Milic Capek has devoted his scholarship to the history and philosophy of modern physics. With impeccable care, he has mastered the epistemologi- cal and scientific developments by working through the papers, treatises, correspondence of physicists since Kant, and likewise he has put his learning and critical skill into the related philosophical literature. Coming from his original scientific career with a philosophy doctorate from the Charles University in Prague, Capek has ranged beyond a narrowly defined philosophy of physics into general epistemology of the natural sciences and to the full historical evolution of these matters. He has ex- pounded his views on these matters in a number of articles and, systema- tically, in his book The Philosophical Impact of Contemporary PhYSiCS, published in 1961 and reprinted with two new appendices in 1969. His particular gift for many of his readers and students lies in the great period from the mid-nineteenth century through the foundations of the physics and philosophy of the twentieth, and within this spectacular time, Profes- sor Capek has become a principal expositor and sympathetic critic of the philosophy of Henri Bergson.
He joins a distinguished group of scholars -physicists and philosophers -who have been stimulated to some of their most profound and imaginative thought by Bergson's metaphysical and psychological work: Cassirer, Meyerson, de Broglie, Metz, Jankelevitch, Zawirski, and in recent years, Costa de Beauregard, Watanabe, Blanche, and others.
I. Bergson's Biological Theory of Knowledge.- 1. The Classical Biological Theory of Knowledge: Herbert Spencer.- 2. The Intermediate Stage: Helmholtz, Mach and Poincare.- 3. Bergson's Amendment of the Classical Biological Theory of Knowledge.- 4. Why Mechanical-Pictorial Models Failed.- 5. The Contrast Between Technical Control and Intellectual Insight: The Persistent Influence of Macroscopic Imagery.- 6. Limitations of Panmathematism.- 7. Negative aspects of Bergson's Epistemology - Its Relations to Bachelard, Bridgman and Empirio-Criticism.- 8. Bergson, Reichenbach and Piaget.- 9. Logic of Solid Bodies from Plato to Quine.- II. Bergson's Theory of Duration.- 1. The Meaning of Immediacy.- 2. Content of the Bergsonian Intuition.- 3. The Dynamic Continuity of Duration.- 4. The Incompleteness of Duration: Novelty and its Denials.- 5. Superfluity of Succession in the Deterministic Schemes.- 6. The Leibniz-Fouille Argument for the Compatibility of Succession and Determinism.- 7. The Heterogeneity of Duration: Lovejoy-Ushenko's Objections.- 8. The Deeper Meaning of the 'Indivisible Heterogeneity' of Duration.- 9. The Unreality of Durationless Instants: Becoming Not MatheMatically Continuous.- 10. The Inadequacy of the Atomistic Theory of Time.- 11. The Unity and Multiplicity of Duration: Bergson, Russell and Brouwer.- 12. Immortality of the Past: Bergson and Whitehead.- 13. James's and Bergson's Views of the Past Compared.- 14. The Irreversibility of Duration: The Comments of Royce and Ingarden.- 15. Duration as Concrete Universal. Bergson and Croce.- 16. An Outline of Bergon's Philosophy of Mathematics.- III. Bergson's Theory of the Physical World and its Relations to Contemporary Physics.- 1. The Reality of Duration in the Physical World and its Implications.- 2. Different Degrees of Temporal Span. Microcosmos as Micro-chronos.- 3. Two Fundamental Questions.- 4. The Rejection of the Cartesian Dogma of the Completely Extensionless Mind.- 5. The Correlation of Different Temporal Rhythms with Different Degrees of Extension.- 6. Juxtaposition as the Ideal Limit of Distended Duration.- 7. The Negation of Instantaneous Space in the Relativistic Physics.- 8. Bergson and Einstein. The Physical World as Extensive Becoming.- 9. Limitations and Usefulness of the Corpuscular Models.- 10. Change without Vehicle and Container. Fallacy of Simple Location.- 11. Limits of the Criticism of Simple Location: Contemporary Independence.- 12. The Indeterminacy of Microphysical Events. Bergson and Boutroux.- 13. Bergson and Louis De Broglie.- 14. Physical Events as Proto-Mental Entities. Bergson, White-head and Bohm.- 15 The Significance and the Limitations of Auditory Models. Bergson and Strawson.- 16. Concluding Remarks: the World of Laplace and the World of Bergson.- Appendix I. Russell's Hidden Bergsonism.- Appendix II. Microphysical Indeterminacy and Free-Dom. Bergson and Peirce.- Appendix III. Bergson's Thoughts on Entropy and Cosmogony.- Additional Selected Bibliography.- Extract from Bergson's Letter.- Index of Names and Subjects.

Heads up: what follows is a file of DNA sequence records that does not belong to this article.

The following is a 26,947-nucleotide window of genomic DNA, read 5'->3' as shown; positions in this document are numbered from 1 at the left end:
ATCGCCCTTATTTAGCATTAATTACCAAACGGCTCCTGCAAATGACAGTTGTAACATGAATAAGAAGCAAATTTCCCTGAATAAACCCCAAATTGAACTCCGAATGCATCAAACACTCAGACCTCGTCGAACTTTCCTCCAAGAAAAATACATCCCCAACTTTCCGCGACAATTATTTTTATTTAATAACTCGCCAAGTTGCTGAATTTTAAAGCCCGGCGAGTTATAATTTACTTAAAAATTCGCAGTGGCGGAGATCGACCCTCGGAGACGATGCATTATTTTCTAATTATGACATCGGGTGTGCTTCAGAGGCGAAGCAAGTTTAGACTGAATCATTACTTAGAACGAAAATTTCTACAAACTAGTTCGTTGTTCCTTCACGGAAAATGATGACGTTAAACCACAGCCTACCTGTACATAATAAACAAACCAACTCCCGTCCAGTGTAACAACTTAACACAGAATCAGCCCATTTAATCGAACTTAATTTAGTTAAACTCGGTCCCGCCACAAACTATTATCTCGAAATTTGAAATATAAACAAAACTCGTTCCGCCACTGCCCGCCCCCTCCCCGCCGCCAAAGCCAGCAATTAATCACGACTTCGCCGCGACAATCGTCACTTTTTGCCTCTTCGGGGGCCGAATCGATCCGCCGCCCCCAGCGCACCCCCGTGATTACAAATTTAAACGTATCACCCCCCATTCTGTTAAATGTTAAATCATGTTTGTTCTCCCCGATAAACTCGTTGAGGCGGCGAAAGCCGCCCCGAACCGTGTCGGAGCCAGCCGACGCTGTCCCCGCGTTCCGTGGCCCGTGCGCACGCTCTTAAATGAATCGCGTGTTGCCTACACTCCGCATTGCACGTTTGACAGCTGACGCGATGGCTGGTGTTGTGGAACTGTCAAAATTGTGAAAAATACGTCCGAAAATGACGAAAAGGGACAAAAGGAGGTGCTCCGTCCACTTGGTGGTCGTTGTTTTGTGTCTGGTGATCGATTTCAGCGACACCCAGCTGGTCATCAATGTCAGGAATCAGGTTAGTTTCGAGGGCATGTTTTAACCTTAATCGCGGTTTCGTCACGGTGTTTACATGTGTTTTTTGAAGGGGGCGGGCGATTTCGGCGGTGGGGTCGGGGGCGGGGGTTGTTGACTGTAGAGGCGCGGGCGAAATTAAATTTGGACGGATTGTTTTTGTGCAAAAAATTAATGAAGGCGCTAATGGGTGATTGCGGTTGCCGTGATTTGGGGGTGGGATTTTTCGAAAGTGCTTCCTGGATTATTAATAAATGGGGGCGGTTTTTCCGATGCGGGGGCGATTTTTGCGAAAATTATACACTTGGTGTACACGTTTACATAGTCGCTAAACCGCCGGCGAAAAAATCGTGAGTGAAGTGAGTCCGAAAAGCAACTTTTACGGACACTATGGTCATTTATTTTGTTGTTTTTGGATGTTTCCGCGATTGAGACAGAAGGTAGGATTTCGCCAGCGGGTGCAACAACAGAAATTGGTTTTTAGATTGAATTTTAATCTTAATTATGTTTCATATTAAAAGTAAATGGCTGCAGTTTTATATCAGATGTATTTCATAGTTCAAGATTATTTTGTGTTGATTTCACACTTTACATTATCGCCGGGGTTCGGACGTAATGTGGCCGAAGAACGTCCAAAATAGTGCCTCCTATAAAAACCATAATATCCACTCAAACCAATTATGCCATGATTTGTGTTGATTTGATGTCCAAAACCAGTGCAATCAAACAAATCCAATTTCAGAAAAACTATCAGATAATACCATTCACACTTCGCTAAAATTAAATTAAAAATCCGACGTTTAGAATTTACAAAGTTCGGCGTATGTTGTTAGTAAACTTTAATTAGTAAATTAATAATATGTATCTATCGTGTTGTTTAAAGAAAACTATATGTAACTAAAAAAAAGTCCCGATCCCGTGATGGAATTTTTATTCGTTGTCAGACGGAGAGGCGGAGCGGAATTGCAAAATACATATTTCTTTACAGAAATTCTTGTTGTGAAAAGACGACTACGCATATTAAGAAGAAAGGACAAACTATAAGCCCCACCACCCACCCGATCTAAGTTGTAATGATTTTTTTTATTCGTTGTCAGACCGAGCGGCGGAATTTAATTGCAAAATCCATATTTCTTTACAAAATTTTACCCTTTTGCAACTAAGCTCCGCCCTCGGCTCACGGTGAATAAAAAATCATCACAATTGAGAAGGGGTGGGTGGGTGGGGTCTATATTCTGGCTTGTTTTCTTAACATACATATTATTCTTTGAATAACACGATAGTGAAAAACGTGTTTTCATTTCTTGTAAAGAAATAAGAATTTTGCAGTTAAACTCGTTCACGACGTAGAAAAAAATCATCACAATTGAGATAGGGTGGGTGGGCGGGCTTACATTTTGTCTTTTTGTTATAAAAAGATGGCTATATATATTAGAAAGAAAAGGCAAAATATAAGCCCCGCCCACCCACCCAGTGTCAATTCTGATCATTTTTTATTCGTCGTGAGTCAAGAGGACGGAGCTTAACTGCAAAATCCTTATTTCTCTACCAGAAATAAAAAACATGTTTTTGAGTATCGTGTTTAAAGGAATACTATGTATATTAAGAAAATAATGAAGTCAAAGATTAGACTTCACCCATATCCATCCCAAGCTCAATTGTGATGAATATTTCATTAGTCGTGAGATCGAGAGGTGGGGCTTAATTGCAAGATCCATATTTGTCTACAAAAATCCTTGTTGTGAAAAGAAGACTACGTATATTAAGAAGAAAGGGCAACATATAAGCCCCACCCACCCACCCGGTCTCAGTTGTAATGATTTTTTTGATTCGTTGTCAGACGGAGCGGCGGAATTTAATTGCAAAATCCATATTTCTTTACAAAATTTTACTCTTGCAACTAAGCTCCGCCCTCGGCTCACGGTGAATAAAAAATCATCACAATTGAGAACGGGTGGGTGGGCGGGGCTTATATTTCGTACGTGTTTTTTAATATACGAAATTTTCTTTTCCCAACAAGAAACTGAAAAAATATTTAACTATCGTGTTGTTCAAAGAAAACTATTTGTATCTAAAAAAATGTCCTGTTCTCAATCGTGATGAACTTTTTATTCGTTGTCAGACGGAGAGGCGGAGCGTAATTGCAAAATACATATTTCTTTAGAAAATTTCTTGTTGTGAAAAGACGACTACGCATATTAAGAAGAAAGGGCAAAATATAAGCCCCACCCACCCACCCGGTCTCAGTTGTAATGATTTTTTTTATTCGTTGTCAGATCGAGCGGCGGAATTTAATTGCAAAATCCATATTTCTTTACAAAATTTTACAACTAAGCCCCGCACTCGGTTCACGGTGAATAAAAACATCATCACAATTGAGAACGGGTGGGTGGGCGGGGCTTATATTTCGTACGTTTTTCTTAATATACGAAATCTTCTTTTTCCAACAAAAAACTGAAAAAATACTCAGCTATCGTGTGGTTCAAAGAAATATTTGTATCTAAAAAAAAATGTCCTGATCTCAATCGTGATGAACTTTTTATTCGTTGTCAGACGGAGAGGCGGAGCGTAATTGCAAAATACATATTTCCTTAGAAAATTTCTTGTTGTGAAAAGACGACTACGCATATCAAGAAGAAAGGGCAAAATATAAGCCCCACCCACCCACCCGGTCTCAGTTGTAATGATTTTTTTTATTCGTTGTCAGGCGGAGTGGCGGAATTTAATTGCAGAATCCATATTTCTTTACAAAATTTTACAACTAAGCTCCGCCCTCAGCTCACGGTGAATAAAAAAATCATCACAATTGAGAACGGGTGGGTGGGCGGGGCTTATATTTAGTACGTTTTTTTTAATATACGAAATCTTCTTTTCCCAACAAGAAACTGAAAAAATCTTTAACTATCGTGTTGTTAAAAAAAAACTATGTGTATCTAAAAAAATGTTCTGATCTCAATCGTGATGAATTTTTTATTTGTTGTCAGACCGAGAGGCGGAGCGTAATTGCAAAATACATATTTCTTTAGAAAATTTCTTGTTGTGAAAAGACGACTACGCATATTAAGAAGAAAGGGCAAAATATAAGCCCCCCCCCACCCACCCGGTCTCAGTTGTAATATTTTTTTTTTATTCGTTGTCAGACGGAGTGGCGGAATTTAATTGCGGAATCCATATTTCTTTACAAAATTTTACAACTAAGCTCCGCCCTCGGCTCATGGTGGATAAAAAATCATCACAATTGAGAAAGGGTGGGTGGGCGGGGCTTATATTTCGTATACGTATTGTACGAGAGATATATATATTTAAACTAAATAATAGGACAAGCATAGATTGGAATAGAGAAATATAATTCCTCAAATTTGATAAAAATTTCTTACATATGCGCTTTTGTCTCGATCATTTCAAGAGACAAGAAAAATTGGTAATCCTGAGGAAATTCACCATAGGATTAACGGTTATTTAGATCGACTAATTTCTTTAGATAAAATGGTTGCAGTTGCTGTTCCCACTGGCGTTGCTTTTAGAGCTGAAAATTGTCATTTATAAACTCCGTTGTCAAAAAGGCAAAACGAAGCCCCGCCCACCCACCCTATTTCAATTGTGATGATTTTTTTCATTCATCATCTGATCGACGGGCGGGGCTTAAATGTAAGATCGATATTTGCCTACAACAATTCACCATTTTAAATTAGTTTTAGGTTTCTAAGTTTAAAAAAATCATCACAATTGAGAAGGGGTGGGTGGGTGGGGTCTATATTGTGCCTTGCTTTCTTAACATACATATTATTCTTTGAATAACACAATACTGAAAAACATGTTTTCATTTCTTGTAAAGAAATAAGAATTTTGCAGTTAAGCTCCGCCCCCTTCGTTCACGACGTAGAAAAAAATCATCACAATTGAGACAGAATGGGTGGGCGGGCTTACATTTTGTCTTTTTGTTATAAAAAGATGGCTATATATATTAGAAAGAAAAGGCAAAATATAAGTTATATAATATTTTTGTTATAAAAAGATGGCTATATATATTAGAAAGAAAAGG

Series: Boston Studies in the Philosophy and History of Science
Number Of Pages: 418
Published: 30th September 1971
Country of Publication: NL
Dimensions (cm): 23.5 x 15.5
Weight (kg): 1.75